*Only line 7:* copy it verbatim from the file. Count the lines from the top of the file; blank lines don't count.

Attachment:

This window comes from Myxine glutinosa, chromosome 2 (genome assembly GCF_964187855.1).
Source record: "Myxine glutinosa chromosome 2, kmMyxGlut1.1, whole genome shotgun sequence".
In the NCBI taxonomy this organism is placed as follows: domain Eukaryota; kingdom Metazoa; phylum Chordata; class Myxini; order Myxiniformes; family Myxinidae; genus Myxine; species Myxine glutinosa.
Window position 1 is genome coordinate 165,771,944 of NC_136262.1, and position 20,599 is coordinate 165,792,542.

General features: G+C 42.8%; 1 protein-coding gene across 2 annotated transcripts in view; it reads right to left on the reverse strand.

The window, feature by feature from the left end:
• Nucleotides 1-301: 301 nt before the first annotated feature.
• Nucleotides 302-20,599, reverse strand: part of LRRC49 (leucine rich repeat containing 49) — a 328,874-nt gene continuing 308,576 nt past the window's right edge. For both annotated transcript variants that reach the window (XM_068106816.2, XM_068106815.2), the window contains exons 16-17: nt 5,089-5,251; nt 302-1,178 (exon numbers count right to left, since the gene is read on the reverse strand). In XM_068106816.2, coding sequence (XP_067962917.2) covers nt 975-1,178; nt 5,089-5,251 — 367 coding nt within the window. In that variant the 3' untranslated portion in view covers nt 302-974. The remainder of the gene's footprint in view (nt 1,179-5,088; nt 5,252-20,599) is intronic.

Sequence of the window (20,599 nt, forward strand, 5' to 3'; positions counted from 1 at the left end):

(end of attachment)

• Nucleotides 1-301: 301 nt before the first annotated feature.